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Thursday, 21 November, 2002, 14:52 GMT
Philip Gould: What 'permanent campaign'?
Critics accuse New Labour of running a US-style permanent campaign, obsessed with focus groups. But Philip Gould, Tony Blair's polling adviser, says they have got it wrong.
I do not believe in the "permanent campaign".
I do not believe that it exists in the UK, nor do I believe that it should exist. I do not believe that the concept adequately explains what is happening in modern politics.
Above all, I believe that its time has passed. The permanent campaign is perhaps not so permanent after all.
It is clear enough what is meant by the permanent campaign. Typical descriptions include that it is short-hand for the use of government policy to build and keep public approval in their desire to win office.
Or a non-stop process seeking to manipulate sources of public opinion to engage in the act of governing itself.
Or that it is the convergence of government and politics.
I believe this is a flawed prism through which to understand modern politics, certainly in Britain. This is the consequence of two failures.
The first failure is analytical, stemming from an inability to fully understand the new forces that are engulfing politics. Truly these new forces are immense.
Globalisation has collapsed barriers of time and distance. Citizen expectations grow insatiably. The demand for empowerment is relentless; deference is declining. The scope and scale of media power has been transformed.
These new forces centre on a paradox: an upward pressure for greater political participation and pluralism, a demand for a new politics of authenticity, transparency and honesty.
And a downward pressure for control, competence, discipline and professionalism in the face of an often threatening externality and a relentless media.
The permanent campaign feeds off some of these forces, but neglects others. It understands the need for sustained professional campaigning in the face of a relentlessly intrusive media.
It is one response to a hostile world.
But this analysis is only partial, failing to recognise the other, and perhaps more significant forces of political change - that people want a new politics of empowerment, participation, trust, accessibility, purpose, and perhaps above all of authenticity.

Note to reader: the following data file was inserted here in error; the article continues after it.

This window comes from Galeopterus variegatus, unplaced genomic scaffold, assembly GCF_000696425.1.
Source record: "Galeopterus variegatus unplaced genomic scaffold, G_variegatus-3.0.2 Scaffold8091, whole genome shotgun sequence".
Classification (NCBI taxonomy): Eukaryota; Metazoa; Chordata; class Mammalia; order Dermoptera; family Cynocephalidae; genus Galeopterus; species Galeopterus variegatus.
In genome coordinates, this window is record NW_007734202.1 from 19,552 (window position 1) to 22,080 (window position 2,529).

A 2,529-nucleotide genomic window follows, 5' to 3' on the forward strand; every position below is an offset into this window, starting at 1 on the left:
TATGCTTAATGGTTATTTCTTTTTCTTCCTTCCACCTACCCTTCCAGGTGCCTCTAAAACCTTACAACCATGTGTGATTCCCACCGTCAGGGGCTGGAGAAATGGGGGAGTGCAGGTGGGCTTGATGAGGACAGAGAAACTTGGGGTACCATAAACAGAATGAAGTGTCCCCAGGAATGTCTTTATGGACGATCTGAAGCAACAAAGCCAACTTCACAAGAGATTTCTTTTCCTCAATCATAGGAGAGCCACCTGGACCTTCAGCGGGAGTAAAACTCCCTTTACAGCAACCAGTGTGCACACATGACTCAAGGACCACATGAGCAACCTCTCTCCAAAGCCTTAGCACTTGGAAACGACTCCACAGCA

It is this failure that is the permanent campaign's first flaw.
Seeing only one side of the equation - the need to win, to campaign, to control - it neglects the other: the need to engage, to win trust, to involve.
This lack of balance is simply not sustainable in the long term.
Labour's unique history
The second flaw is methodological. I was taught politics by the political philosopher Michael Oakshott. He believed that politics, because of its intrinsic complexity, could never be explained by social scientific enquiry, only through history.
There are limits to this. You can only understand the current collapse of the Conservative Party if you know its past.
You can only make sense of Labour now, including the way that it campaigns, if you look to its past.
Political parties are in a sense the revealed secrets of their histories. And each of these histories is unique:
New Labour was always on a journey, with each stage of that journey informing and influencing the next. That is why I called my book The Unfinished Revolution.
Too much campaigning
It is true that in this historical context professional campaigning, opinion polling, campaigning became vitally important.
It was absolutely right that they did. This government has transformed the life chances of many millions.
But it is also true that for a while we allowed the successful techniques of opposition to spill over too often into government.
We did campaign too much in the early years of power. But this was a moment on our journey. It didn't work, and we learnt and we changed.
For much of the first term and all of the second term, New Labour has not been attempting to converge campaigning and government, but to prise them apart.
A new politics
We always said that the second term would be different and so it has proved. New Labour is:
Some of you may still not believe me. You may say that New Labour is governed by the principles of the permanent campaign, obsessed with gaining popularity.
To them I say tell that to a chancellor who has defied the conventions of a generation and put taxes up to pay for investment.
Tell that to a prime minister prepared to lead public opinion on Iraq, on public service reform, on the euro, on reform of university funding - but also listening, facing direct scrutiny from Parliament, press and public.
This is the new politics - leading and listening, accessibility and accountability.
Driven by conviction
The government is doing a lot at the moment and not all of it hugely popular, but all of it driven by a conviction that it is the right thing to do.
The permanent campaign is old politics, it has had its day. A new politics of conviction, honesty, participation and dialogue is replacing it.
New Labour led the way as one of the most effective campaigning machines Britain has ever known. It now leads the way again, to a new politics, a new campaigning, a new approach to government.
But New Labour cannot do this alone.
If the permanent campaign is to be both dead and buried, political candour must be met with media responsibility. We must all of us acknowledge our shared responsibilities to change politics for the better.
New Labour, the party of modernisation, has renewed again. But it will not be the last time.
"Permanent revolution" is perhaps a better label for what is happening in British politics today than permanent campaigning.
Philip Gould is strategic polling adviser to the prime minister and author of The Unfinished Revolution (Little, Brown).
Do you agree with Philip Gould?
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